Let's check in on our tomato seedlings. You've been watching them daily as they slowly grow. The day comes that they sprout their first true leaves. At this point, you want to make sure you are keeping the surrounding area at a constant temperature. So you invest in a small indoor thermometer and place it close to your growing plants. Watching for a few days, you determine that the temperature fluctuates between 75F when the sun pushes through the nearby window and drops to 65F in the evening after the sun sets and the ambient temperature drops. This temperature range is what you were hoping for. It was a good thing you first took the time to research where to grow your seedlings in your house.

Little Girl Is Caring For Seedling

How Often Do You Water Seedlings

It's essential when watering your seedlings to do so evenly. I've witnessed times when one tray of seedlings is healthy and thriving, while the one beside it is wilted and stressed. But how much water is enough and when is it too much? The truth is, it's hard to know the optimal moisture level from looking at your plants. The aim is for moist soil, not wet or dry. You don't want your growing medium so wet that it's running out of your hand. Instead, aim for growing medium moist enough that when you squeeze it in your fist, you can see moisture accumulating between your fingers but never dripping. The roots of your plants need saturated soil to grow, but they also need air pockets to absorb oxygen. Too much water drowns the roots and kills the plant.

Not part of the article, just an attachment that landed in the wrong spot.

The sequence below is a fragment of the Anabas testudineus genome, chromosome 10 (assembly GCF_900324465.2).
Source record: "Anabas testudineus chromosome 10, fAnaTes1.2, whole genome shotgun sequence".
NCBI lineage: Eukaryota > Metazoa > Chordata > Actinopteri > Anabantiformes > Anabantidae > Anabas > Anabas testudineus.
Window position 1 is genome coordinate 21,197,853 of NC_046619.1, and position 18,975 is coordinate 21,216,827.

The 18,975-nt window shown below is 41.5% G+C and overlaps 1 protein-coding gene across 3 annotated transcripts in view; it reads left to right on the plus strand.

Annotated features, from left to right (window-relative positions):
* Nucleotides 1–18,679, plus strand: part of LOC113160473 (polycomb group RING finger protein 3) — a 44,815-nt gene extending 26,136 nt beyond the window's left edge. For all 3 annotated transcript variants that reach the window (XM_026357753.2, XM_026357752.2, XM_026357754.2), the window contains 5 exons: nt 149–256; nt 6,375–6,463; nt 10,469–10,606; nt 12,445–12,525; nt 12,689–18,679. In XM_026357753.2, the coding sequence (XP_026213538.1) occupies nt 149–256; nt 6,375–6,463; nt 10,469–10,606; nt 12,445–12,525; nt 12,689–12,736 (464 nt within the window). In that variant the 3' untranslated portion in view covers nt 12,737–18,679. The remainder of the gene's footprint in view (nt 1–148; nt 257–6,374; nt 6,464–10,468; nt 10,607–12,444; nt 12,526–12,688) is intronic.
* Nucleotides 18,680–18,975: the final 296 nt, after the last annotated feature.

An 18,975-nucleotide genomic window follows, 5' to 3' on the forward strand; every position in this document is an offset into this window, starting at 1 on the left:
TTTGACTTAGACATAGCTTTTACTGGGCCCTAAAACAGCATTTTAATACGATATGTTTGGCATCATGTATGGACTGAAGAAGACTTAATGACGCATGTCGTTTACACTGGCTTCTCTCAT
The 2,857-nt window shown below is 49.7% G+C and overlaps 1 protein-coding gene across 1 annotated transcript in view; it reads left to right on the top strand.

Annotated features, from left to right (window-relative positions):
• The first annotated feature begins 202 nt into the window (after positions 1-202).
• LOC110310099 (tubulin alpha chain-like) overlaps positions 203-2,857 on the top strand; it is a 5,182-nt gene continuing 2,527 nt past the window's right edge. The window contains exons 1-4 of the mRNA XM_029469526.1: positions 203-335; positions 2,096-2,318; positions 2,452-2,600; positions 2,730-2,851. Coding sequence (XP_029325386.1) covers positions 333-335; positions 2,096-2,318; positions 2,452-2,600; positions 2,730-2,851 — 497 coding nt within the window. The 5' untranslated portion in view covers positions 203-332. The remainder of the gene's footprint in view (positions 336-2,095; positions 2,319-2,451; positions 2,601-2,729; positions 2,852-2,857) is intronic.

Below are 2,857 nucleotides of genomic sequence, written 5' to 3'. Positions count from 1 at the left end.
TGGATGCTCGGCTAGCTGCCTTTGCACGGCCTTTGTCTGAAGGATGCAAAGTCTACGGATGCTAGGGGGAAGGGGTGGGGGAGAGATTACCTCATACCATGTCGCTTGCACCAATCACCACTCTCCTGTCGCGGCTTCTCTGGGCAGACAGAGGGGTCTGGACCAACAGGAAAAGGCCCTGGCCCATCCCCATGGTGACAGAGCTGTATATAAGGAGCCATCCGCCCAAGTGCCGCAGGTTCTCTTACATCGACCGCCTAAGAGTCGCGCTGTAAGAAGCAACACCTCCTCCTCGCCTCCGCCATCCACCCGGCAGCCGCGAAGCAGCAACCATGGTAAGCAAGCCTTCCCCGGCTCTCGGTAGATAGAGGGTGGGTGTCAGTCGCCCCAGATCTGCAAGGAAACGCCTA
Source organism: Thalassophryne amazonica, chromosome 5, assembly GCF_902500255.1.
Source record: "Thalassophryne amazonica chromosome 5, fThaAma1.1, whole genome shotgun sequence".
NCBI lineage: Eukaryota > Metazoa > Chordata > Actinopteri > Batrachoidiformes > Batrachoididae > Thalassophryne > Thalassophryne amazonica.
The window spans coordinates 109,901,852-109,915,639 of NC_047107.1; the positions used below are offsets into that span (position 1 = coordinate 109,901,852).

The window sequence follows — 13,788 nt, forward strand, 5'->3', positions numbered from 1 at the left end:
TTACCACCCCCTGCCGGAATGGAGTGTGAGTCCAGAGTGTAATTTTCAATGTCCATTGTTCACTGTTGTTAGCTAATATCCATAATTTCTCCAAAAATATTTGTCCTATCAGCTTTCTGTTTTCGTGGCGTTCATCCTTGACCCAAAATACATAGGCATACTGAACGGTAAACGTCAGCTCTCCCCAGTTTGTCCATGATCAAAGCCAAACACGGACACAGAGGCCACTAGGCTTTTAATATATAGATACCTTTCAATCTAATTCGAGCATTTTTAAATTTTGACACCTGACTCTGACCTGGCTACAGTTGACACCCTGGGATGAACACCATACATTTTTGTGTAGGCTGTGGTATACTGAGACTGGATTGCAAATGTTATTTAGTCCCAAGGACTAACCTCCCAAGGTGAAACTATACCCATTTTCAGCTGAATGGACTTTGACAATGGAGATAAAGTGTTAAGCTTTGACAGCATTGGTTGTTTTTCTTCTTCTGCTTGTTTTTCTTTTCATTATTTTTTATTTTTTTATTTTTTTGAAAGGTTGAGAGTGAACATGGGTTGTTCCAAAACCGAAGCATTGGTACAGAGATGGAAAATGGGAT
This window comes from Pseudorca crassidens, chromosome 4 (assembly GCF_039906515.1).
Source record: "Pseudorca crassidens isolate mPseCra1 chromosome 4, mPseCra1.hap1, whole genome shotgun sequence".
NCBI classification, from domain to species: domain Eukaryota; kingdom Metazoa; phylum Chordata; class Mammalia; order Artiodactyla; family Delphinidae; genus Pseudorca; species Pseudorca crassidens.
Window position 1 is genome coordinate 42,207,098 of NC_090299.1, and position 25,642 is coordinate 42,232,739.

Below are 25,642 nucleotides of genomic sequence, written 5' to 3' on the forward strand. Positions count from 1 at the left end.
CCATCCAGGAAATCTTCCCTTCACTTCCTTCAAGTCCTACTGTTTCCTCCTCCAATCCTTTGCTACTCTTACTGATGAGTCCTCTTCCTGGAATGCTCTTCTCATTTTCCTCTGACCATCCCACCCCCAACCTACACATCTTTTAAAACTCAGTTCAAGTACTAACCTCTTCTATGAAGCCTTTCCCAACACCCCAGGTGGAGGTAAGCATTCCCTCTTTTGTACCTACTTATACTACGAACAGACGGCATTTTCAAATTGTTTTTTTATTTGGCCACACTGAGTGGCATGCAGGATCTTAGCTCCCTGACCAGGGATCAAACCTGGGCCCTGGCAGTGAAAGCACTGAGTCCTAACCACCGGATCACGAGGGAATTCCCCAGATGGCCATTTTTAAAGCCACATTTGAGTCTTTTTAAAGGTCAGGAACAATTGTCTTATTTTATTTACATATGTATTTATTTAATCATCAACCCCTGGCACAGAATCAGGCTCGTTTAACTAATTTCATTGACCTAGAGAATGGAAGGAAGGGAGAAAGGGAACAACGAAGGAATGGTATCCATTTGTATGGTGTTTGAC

A useful metric is to examine the top of your growing medium. If it is dry, give your plants a little water. If it is still wet, wait a little longer. You do want your seedlings medium to dry slightly, so it never becomes soggy, but it will kill the plant if it dries too much. Be sure to check them daily and ensure your seedlings aren't ever wilting. With watering also comes the risk of damping-off.

What Is Damping Off?

Damping-off is a result of pythium (mold) or Rhizoctonia (fungus). It occurs when soil is left coolish and wet for a prolonged period, allowing these culprits to rot away the roots. As we discussed, in ways to start plants from seeds, contaminated soils, and containers are one way this disease spreads from planter to planter.